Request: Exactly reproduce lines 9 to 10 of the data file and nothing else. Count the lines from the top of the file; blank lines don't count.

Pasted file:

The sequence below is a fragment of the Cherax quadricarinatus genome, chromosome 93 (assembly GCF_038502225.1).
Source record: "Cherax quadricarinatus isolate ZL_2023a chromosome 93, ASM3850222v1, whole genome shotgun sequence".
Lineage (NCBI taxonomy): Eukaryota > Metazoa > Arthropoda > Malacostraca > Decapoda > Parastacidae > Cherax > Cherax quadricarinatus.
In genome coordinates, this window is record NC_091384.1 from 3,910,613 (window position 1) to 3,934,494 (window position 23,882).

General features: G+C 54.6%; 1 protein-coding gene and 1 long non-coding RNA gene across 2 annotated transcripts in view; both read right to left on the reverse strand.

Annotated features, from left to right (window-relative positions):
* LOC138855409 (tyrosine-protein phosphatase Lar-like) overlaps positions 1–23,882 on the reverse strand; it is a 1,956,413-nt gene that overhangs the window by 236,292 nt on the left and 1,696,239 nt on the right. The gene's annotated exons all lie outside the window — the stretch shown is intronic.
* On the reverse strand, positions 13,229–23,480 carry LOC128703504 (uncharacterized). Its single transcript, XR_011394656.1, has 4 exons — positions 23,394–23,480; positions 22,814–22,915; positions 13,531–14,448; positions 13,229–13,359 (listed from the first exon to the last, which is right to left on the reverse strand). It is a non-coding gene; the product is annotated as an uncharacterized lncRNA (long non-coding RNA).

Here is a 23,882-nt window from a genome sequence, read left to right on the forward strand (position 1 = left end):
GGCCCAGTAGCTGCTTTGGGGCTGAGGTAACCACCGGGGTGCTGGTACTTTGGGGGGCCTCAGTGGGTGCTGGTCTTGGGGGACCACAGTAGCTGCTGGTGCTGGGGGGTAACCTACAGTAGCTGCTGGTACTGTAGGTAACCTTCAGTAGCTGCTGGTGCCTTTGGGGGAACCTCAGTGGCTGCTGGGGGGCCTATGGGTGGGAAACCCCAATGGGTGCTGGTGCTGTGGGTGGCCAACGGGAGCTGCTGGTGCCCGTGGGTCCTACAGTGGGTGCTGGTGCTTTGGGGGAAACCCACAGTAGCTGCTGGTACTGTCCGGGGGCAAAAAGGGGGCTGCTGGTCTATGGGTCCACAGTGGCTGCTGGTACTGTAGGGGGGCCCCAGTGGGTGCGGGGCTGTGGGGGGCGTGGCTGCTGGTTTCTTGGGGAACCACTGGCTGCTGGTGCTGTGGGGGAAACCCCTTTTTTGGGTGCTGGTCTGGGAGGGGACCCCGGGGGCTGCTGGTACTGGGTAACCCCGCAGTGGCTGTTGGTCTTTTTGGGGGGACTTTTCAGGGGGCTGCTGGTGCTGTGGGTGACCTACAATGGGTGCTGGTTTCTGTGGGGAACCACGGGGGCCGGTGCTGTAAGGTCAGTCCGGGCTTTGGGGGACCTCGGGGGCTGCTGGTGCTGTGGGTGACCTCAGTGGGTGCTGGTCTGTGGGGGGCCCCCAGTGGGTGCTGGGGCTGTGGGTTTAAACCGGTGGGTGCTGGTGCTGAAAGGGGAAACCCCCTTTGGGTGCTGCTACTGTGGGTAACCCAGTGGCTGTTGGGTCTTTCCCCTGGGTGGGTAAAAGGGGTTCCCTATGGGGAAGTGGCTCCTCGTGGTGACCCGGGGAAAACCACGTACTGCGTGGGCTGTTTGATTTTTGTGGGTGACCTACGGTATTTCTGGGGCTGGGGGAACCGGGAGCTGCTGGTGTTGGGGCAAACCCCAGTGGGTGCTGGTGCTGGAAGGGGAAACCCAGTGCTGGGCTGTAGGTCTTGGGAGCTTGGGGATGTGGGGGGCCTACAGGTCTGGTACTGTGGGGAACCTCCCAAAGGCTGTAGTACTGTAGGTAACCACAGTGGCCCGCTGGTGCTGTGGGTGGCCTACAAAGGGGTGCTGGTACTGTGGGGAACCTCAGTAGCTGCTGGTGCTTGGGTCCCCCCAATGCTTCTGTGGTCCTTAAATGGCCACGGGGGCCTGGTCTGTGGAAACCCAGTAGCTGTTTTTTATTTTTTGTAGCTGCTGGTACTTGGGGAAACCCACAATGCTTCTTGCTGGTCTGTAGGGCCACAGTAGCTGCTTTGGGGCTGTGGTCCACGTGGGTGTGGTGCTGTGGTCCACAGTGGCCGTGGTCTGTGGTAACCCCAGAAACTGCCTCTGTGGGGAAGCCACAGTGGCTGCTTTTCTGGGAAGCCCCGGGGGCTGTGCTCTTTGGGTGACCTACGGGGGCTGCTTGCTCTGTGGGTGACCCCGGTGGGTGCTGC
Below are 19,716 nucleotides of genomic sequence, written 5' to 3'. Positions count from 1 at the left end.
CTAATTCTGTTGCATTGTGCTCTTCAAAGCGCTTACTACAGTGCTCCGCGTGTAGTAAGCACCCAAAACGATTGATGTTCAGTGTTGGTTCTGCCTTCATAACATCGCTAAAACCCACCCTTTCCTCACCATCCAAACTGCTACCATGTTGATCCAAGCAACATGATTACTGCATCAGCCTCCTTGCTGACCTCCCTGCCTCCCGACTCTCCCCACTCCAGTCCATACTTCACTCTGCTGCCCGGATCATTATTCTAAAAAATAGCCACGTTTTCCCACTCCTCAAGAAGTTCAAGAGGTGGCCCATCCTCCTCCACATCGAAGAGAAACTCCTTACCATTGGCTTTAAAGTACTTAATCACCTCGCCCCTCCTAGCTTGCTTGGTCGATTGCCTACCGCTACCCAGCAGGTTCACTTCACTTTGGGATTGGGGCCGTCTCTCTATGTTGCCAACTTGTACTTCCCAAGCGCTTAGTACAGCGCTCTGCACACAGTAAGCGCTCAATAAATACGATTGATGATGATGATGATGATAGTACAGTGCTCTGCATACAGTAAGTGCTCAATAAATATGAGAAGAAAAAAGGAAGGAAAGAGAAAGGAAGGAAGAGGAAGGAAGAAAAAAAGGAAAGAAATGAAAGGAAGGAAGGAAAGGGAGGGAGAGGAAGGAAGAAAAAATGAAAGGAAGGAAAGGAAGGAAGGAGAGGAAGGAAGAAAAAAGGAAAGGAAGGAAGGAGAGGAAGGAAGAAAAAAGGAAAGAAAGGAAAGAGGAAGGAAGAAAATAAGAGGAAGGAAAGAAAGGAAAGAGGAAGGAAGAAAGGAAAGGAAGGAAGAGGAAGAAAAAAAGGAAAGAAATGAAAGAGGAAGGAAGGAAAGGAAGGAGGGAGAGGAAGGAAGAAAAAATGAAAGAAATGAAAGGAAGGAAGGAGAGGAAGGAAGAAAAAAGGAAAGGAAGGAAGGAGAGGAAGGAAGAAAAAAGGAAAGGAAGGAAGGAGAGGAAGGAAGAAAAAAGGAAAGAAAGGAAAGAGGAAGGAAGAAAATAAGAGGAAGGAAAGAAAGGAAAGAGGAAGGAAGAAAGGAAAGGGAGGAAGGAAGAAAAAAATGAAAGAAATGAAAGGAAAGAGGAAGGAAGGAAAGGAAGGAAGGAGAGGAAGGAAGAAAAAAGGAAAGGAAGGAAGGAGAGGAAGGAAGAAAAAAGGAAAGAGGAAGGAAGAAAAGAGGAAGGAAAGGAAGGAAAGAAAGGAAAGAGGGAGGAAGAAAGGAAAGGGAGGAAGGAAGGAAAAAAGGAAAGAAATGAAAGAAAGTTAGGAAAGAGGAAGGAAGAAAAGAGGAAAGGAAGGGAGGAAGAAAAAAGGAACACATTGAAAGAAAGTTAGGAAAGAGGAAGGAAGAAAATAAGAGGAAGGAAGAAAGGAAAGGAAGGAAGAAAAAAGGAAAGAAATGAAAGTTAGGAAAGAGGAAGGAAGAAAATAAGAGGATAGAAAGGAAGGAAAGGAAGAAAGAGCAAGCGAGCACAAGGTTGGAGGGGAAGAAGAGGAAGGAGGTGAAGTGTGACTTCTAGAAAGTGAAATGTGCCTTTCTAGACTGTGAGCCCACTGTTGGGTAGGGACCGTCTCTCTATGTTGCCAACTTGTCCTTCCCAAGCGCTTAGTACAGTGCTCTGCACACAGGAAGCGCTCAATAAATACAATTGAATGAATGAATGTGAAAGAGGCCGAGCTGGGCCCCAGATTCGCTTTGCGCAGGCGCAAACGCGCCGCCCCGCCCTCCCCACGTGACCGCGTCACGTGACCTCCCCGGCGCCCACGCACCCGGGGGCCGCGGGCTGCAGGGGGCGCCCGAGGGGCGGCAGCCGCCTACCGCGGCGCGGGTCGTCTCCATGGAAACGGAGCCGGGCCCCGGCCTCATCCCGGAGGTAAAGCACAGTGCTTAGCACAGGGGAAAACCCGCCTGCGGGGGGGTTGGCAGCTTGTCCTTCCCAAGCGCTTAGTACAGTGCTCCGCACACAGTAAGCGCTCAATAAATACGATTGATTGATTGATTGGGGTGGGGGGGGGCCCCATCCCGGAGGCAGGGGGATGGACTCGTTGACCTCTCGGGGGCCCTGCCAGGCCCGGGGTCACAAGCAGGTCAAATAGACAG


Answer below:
Here is a 23,882-nt window from a genome sequence, read left to right on the forward strand (position 1 = left end):
GGCCCAGTAGCTGCTTTGGGGCTGAGGTAACCACCGGGGTGCTGGTACTTTGGGGGGCCTCAGTGGGTGCTGGTCTTGGGGGACCACAGTAGCTGCTGGTGCTGGGGGGTAACCTACAGTAGCTGCTGGTACTGTAGGTAACCTTCAGTAGCTGCTGGTGCCTTTGGGGGAACCTCAGTGGCTGCTGGGGGGCCTATGGGTGGGAAACCCCAATGGGTGCTGGTGCTGTGGGTGGCCAACGGGAGCTGCTGGTGCCCGTGGGTCCTACAGTGGGTGCTGGTGCTTTGGGGGAAACCCACAGTAGCTGCTGGTACTGTCCGGGGGCAAAAAGGGGGCTGCTGGTCTATGGGTCCACAGTGGCTGCTGGTACTGTAGGGGGGCCCCAGTGGGTGCGGGGCTGTGGGGGGCGTGGCTGCTGGTTTCTTGGGGAACCACTGGCTGCTGGTGCTGTGGGGGAAACCCCTTTTTTGGGTGCTGGTCTGGGAGGGGACCCCGGGGGCTGCTGGTACTGGGTAACCCCGCAGTGGCTGTTGGTCTTTTTGGGGGGACTTTTCAGGGGGCTGCTGGTGCTGTGGGTGACCTACAATGGGTGCTGGTTTCTGTGGGGAACCACGGGGGCCGGTGCTGTAAGGTCAGTCCGGGCTTTGGGGGACCTCGGGGGCTGCTGGTGCTGTGGGTGACCTCAGTGGGTGCTGGTCTGTGGGGGGCCCCCAGTGGGTGCTGGGGCTGTGGGTTTAAACCGGTGGGTGCTGGTGCTGAAAGGGGAAACCCCCTTTGGGTGCTGCTACTGTGGGTAACCCAGTGGCTGTTGGGTCTTTCCCCTGGGTGGGTAAAAGGGGTTCCCTATGGGGAAGTGGCTCCTCGTGGTGACCCGGGGAAAACCACGTACTGCGTGGGCTGTTTGATTTTTGTGGGTGACCTACGGTATTTCTGGGGCTGGGGGAACCGGGAGCTGCTGGTGTTGGGGCAAACCCCAGTGGGTGCTGGTGCTGGAAGGGGAAACCCAGTGCTGGGCTGTAGGTCTTGGGAGCTTGGGGATGTGGGGGGCCTACAGGTCTGGTACTGTGGGGAACCTCCCAAAGGCTGTAGTACTGTAGGTAACCACAGTGGCCCGCTGGTGCTGTGGGTGGCCTACAAAGGGGTGCTGGTACTGTGGGGAACCTCAGTAGCTGCTGGTGCTTGGGTCCCCCCAATGCTTCTGTGGTCCTTAAATGGCCACGGGGGCCTGGTCTGTGGAAACCCAGTAGCTGTTTTTTATTTTTTGTAGCTGCTGGTACTTGGGGAAACCCACAATGCTTCTTGCTGGTCTGTAGGGCCACAGTAGCTGCTTTGGGGCTGTGGTCCACGTGGGTGTGGTGCTGTGGTCCACAGTGGCCGTGGTCTGTGGTAACCCCAGAAACTGCCTCTGTGGGGAAGCCACAGTGGCTGCTTTTCTGGGAAGCCCCGGGGGCTGTGCTCTTTGGGTGACCTACGGGGGCTGCTTGCTCTGTGGGTGACCCCGGTGGGTGCTGC